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bowers schirle

John Schirle of the Decatur Public Library Children's Department welcomes Blake Bowers and his large storm trooper cutout. Herald & Review/Lisa Morrison

DECATUR - He stopped traffic even before he was out of the vehicle.

As the 73-inch-tall cardboard cutout of a Star Wars clone trooper was unloaded from a vehicle by its owner, 13-year-old Blake Bowers, a Decatur Public Library patron stopped to watch the process. She wasn't alone; others in the library foyer and beyond turned heads to watch the character's progress toward the library's second floor.

Blake is a self-described Star Wars devotee. His bedroom decorations center around the movies and their characters, and he remembers wearing a clone trooper's costume for Halloween at age 7.

He said the cutout, a gift from his father, Scott Bowers, also had been used when he participated in Project Next Generation at the library.

Though Blake will not be able to attend, he's loaning it to the library for its Saturday event, which will include games and activities and visits from a costumed Darth Vader and some costumed clone troopers. Vader and the troopers are members of the Midwest Garrison of the 501st Legion.

"We're not re-enactors," said Vader, who is by day Chip Childress of Champaign. "It's just like adding atmosphere to the event."

As Vader, Childress said he disguises his voice, so it sounds more like what people are used to hearing in the movies, and, he added, "I have the 'breathing' going on all the time too."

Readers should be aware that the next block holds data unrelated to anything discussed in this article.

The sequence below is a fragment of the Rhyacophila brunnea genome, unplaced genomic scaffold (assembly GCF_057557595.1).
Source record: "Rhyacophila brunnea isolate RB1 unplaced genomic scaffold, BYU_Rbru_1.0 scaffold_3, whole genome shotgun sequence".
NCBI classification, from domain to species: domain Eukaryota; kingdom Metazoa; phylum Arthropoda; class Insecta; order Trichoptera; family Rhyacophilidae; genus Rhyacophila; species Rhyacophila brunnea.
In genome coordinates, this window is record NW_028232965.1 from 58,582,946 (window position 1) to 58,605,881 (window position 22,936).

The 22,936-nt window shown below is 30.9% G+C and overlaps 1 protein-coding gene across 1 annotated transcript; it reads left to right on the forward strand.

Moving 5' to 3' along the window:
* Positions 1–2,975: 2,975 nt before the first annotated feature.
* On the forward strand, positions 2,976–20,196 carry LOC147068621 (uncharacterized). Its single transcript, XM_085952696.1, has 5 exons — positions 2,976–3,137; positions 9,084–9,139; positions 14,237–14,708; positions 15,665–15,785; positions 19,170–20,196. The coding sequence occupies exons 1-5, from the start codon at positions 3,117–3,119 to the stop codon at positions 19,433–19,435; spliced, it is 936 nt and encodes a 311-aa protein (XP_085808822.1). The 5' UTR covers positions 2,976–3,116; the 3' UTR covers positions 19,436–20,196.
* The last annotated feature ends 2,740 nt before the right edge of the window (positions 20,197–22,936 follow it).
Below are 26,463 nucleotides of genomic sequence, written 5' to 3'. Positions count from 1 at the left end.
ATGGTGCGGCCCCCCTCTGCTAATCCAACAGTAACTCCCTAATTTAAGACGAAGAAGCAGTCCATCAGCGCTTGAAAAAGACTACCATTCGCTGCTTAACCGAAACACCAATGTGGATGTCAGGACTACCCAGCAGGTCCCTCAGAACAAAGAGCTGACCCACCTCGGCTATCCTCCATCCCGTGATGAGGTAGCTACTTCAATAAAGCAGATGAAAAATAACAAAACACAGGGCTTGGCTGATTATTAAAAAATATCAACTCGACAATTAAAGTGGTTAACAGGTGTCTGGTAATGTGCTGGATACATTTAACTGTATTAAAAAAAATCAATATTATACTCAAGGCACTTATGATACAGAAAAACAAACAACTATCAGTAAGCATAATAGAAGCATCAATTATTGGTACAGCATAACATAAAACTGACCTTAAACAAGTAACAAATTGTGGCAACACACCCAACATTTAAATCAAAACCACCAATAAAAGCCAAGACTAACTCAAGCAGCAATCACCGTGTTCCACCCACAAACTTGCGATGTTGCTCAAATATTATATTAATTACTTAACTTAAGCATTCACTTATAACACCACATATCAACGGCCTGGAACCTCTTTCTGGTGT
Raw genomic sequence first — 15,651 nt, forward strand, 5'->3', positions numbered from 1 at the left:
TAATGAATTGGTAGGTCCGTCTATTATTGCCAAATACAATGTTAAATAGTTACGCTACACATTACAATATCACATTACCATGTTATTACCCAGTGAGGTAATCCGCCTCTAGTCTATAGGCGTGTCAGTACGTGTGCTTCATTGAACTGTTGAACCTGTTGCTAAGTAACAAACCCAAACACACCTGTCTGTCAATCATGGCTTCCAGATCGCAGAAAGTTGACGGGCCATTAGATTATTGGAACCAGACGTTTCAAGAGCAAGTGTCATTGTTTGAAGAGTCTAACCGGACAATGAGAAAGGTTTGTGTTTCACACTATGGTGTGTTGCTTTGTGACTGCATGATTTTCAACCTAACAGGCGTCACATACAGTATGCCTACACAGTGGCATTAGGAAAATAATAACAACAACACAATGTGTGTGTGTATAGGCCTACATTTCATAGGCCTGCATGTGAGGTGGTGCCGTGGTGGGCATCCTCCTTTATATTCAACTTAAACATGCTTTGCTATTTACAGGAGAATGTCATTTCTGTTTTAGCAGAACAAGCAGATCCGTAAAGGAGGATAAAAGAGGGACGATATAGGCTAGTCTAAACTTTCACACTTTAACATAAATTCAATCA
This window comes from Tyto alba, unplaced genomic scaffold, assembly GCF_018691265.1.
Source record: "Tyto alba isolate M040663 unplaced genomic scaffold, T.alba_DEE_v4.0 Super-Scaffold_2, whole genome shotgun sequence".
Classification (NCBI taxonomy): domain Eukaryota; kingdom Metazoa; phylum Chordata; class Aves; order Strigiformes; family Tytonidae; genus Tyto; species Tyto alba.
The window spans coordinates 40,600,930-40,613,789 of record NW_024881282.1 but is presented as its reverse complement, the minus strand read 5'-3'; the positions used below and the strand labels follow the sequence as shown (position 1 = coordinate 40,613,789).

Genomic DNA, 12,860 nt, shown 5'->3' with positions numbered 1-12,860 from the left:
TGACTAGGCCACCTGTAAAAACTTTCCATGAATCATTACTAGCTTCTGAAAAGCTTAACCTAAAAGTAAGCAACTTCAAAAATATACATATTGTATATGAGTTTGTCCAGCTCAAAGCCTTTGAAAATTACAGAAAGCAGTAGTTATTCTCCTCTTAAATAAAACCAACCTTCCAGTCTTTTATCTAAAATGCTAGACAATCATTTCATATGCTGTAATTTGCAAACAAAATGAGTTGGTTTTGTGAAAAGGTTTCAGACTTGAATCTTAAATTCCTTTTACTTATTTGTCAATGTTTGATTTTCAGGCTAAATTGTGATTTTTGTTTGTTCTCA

The costume he wears, like all others of the 501st Legion, is considered movie-quality. "Costumes can't be of the Halloween variety. They have to be approved to movie-quality standards, to look like we stepped out of the movie."

While the legion has nearly reached its 15th anniversary, Childress said he joined nine years ago. In the Midwest Garrison, there are approximately 15 members in downstate Illinois, he said. The volunteers suggest if there is to be a stipend for their appearance that it be donated to charity; they are not reimbursed, he said.

The event including the Midwest Garrison is another of the continuing family events that have been part of the summer reading program, according to Eleanor Wood, young adult librarian. The idea was to make the special events something in which the whole family can participate.

"We've had fantastic crowds," she added, "even on July 2."

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